Gatta, Luke A., et al. “Placental uterine artery embolization followed by delayed hysterectomy for placenta percreta: A case series.Gynecol Oncol Rep, vol. 37, Aug. 2021, p. 100833. Pubmed, doi:10.1016/j.gore.2021.100833.
URI
https://scholars.duke.edu/individual/pub1493074
PMID
34368412
Source
pubmed
Published In
Gynecologic Oncology Reports
Volume
37
Published Date
Start Page
100833
DOI
10.1016/j.gore.2021.100833

Cellphone enabled point-of-care assessment of breast tumor cytology and molecular HER2 expression from fine-needle aspirates.

Management of breast cancer in limited-resource settings is hindered by a lack of low-cost, logistically sustainable approaches toward molecular and cellular diagnostic pathology services that are needed to guide therapy. To address these limitations, we have developed a multimodal cellphone-based platform-the EpiView-D4-that can evaluate both cellular morphology and molecular expression of clinically relevant biomarkers directly from fine-needle aspiration (FNA) of breast tissue specimens within 1 h. The EpiView-D4 is comprised of two components: (1) an immunodiagnostic chip built upon a "non-fouling" polymer brush-coating (the "D4") which quantifies expression of protein biomarkers directly from crude cell lysates, and (2) a custom cellphone-based optical microscope ("EpiView") designed for imaging cytology preparations and D4 assay readout. As a proof-of-concept, we used the EpiView-D4 for assessment of human epidermal growth factor receptor-2 (HER2) expression and validated the performance using cancer cell lines, animal models, and human tissue specimens. We found that FNA cytology specimens (prepared in less than 5 min with rapid staining kits) imaged by the EpiView-D4 were adequate for assessment of lesional cellularity and tumor content. We also found our device could reliably distinguish between HER2 expression levels across multiple different cell lines and animal xenografts. In a pilot study with human tissue (n = 19), we were able to accurately categorize HER2-negative and HER2-positve tumors from FNA specimens. Taken together, the EpiView-D4 offers a promising alternative to invasive-and often unavailable-pathology services and may enable the democratization of effective breast cancer management in limited-resource settings.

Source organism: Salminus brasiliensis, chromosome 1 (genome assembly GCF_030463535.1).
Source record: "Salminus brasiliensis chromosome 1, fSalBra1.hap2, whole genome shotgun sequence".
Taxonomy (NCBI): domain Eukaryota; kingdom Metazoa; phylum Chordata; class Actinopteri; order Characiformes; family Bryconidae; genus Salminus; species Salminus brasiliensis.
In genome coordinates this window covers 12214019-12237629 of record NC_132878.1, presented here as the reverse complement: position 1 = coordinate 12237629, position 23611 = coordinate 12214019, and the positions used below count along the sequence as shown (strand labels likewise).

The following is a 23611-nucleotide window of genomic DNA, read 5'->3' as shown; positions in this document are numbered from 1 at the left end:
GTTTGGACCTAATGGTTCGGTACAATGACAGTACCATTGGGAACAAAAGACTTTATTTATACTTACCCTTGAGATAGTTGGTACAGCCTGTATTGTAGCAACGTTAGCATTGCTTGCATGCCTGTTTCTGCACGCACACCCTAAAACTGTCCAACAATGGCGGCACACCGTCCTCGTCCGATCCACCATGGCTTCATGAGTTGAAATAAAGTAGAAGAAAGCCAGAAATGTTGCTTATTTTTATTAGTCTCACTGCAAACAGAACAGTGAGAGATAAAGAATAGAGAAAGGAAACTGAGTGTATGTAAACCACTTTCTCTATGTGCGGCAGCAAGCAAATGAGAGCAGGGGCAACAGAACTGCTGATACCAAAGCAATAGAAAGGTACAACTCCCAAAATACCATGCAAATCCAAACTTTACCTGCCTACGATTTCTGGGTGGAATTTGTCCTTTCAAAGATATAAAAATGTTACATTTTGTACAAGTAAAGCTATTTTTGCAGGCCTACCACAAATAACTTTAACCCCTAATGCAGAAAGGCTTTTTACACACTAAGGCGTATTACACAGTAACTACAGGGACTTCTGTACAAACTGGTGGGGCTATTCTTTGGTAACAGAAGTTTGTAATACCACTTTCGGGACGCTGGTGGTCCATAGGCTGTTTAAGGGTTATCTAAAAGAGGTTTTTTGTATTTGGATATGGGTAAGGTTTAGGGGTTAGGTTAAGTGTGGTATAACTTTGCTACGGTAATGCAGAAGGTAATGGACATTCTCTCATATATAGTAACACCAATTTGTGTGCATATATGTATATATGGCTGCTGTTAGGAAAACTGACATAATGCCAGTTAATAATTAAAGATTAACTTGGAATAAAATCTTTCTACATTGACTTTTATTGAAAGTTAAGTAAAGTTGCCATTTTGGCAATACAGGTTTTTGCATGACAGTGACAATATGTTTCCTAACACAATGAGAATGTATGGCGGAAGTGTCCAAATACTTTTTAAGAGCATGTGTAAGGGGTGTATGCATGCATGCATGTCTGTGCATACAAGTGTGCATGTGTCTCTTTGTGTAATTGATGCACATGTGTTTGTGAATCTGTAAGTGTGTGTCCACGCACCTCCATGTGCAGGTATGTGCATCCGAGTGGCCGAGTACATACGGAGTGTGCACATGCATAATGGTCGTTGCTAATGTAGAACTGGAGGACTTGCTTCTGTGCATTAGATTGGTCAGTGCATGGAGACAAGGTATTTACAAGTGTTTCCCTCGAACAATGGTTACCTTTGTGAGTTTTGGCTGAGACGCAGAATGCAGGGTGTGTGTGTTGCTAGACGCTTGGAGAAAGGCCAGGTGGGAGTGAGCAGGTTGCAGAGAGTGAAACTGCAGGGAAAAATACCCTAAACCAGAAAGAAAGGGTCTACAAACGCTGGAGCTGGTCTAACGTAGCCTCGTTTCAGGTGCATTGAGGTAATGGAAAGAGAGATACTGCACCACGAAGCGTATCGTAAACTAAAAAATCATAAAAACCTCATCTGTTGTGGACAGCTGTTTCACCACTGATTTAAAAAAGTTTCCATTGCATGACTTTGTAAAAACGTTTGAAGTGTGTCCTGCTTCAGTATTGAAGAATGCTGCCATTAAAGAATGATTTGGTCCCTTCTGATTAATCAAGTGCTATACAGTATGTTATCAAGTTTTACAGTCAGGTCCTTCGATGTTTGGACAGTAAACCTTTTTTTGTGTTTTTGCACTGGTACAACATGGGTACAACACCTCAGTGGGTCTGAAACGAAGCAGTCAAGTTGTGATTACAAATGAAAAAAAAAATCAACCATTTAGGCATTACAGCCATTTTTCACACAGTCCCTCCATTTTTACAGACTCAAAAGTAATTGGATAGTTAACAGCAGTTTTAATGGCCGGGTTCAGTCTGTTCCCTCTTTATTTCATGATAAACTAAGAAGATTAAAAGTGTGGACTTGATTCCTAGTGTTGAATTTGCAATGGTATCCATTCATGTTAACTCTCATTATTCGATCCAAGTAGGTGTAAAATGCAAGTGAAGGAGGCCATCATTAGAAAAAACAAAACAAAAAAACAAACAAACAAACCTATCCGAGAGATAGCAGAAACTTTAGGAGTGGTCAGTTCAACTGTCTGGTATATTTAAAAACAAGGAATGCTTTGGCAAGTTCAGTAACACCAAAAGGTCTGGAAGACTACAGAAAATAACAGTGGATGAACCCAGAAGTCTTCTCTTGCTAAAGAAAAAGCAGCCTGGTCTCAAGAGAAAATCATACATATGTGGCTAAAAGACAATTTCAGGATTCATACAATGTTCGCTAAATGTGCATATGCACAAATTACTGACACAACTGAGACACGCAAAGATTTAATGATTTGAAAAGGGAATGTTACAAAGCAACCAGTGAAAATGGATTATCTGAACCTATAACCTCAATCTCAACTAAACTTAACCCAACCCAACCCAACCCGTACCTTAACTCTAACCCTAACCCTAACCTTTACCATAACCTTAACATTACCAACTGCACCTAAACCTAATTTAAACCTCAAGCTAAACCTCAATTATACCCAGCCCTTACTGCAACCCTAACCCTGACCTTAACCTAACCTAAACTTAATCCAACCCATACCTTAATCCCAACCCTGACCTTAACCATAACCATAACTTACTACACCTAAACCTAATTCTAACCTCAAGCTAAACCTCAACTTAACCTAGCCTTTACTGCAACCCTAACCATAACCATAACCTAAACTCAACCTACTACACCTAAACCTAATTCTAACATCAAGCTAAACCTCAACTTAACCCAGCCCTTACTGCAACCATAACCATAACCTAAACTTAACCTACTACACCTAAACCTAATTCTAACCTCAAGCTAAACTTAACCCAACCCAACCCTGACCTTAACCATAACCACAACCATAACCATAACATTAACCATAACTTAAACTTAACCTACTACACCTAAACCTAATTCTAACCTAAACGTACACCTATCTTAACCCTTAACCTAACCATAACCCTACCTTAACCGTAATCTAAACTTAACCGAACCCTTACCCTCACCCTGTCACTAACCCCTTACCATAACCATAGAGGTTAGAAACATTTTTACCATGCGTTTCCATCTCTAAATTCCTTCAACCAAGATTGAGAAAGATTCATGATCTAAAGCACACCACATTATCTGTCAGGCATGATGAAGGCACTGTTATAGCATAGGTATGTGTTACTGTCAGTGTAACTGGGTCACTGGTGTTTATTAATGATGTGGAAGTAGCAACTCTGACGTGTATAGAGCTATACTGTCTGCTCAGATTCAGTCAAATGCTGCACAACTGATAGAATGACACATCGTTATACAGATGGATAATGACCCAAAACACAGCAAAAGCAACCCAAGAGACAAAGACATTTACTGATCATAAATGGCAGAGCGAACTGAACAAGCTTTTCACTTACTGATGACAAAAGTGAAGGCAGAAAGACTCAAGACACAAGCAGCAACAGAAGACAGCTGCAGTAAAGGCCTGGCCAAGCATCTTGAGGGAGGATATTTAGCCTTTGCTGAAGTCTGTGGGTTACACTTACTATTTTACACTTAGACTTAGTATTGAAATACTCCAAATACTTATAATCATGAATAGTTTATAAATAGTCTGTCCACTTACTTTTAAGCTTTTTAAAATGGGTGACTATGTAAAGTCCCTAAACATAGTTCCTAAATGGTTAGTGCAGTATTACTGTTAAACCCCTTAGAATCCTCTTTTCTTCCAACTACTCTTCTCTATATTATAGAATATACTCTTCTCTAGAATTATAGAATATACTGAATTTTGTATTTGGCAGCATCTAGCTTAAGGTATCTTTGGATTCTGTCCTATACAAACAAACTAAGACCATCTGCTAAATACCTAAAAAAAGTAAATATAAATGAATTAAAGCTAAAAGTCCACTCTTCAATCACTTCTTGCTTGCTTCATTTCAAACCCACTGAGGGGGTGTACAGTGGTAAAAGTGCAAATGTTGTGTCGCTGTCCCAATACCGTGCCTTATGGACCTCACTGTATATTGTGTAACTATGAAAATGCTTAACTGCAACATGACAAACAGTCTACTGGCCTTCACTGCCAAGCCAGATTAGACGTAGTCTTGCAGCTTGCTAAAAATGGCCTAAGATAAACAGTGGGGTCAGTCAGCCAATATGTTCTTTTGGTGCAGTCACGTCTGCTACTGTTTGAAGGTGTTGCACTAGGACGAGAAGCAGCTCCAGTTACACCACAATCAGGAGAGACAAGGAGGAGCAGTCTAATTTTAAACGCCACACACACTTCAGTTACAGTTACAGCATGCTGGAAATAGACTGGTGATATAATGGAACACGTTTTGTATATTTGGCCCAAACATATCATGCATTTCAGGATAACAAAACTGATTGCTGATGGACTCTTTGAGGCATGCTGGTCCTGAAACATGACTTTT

Authors